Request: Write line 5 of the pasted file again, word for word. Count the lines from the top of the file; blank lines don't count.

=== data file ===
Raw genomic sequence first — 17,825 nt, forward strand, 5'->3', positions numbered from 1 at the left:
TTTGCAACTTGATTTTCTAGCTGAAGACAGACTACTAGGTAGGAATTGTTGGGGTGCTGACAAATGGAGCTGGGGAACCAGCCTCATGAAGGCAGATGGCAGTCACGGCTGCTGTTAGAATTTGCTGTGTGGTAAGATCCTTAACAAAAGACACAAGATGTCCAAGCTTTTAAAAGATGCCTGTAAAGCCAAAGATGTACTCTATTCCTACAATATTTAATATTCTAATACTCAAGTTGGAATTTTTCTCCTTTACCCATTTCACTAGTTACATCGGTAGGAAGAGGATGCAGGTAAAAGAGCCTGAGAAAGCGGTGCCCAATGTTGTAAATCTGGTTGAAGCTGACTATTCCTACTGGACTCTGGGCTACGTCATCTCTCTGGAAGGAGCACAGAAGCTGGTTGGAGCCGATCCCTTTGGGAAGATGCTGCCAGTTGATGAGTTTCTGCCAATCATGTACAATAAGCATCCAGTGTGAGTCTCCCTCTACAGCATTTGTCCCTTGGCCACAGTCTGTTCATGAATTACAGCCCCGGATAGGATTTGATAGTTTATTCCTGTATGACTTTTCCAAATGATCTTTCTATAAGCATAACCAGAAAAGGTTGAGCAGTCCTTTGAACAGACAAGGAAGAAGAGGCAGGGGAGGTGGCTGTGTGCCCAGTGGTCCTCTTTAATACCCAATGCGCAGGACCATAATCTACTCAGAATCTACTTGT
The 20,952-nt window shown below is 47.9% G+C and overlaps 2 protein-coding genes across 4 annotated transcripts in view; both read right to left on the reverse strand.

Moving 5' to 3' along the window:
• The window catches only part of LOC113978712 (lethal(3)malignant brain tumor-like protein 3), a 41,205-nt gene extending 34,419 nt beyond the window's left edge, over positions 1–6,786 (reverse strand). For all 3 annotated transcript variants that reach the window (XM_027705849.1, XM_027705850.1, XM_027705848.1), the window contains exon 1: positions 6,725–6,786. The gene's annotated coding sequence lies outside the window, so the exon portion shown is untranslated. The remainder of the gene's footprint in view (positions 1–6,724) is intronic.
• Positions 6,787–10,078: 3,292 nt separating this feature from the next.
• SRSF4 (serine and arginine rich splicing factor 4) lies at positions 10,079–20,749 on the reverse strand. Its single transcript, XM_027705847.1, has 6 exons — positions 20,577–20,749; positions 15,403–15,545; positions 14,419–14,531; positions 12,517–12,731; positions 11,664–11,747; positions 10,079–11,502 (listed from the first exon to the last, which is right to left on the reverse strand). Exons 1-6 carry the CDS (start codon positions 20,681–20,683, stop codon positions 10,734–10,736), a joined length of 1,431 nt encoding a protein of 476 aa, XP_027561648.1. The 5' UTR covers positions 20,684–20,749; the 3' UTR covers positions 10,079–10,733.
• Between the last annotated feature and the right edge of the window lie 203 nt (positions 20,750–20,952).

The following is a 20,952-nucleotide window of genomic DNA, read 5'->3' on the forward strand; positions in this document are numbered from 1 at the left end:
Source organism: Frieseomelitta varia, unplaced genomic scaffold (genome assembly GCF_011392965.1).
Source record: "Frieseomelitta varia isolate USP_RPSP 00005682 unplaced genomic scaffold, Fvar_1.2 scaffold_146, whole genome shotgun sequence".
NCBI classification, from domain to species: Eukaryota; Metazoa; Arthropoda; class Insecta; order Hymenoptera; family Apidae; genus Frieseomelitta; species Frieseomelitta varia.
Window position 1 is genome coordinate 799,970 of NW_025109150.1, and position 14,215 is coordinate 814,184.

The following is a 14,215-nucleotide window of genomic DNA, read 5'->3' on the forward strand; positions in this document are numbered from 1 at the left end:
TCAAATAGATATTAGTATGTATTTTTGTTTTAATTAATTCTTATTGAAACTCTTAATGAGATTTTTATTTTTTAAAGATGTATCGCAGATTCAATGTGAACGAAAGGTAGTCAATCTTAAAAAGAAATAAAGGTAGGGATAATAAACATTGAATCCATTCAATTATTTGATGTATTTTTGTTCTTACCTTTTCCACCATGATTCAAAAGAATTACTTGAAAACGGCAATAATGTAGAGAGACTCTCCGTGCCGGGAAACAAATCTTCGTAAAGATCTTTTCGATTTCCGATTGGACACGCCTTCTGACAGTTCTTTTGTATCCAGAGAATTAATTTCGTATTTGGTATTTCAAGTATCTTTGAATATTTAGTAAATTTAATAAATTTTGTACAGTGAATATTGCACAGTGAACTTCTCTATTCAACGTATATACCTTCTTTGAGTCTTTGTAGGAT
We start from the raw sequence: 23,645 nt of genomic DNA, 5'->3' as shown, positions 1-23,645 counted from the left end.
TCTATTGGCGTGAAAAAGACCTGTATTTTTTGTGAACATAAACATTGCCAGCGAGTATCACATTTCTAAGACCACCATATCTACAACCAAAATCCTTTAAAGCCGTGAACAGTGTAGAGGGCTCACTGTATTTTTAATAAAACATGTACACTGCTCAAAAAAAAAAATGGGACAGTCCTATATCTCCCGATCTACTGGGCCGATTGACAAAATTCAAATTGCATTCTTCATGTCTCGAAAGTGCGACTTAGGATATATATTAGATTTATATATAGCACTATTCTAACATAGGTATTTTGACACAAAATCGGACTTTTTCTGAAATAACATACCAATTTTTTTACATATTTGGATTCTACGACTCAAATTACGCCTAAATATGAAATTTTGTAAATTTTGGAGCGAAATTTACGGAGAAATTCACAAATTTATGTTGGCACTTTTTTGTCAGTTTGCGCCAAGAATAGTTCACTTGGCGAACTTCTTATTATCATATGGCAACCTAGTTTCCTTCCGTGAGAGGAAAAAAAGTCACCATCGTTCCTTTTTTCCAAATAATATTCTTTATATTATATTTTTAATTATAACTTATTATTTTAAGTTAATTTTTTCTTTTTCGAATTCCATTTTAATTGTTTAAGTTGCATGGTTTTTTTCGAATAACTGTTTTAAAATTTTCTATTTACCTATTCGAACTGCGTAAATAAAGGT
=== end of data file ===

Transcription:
• The window catches only part of LOC113978712 (lethal(3)malignant brain tumor-like protein 3), a 41,205-nt gene extending 34,419 nt beyond the window's left edge, over positions 1–6,786 (reverse strand). For all 3 annotated transcript variants that reach the window (XM_027705849.1, XM_027705850.1, XM_027705848.1), the window contains exon 1: positions 6,725–6,786. The gene's annotated coding sequence lies outside the window, so the exon portion shown is untranslated. The remainder of the gene's footprint in view (positions 1–6,724) is intronic.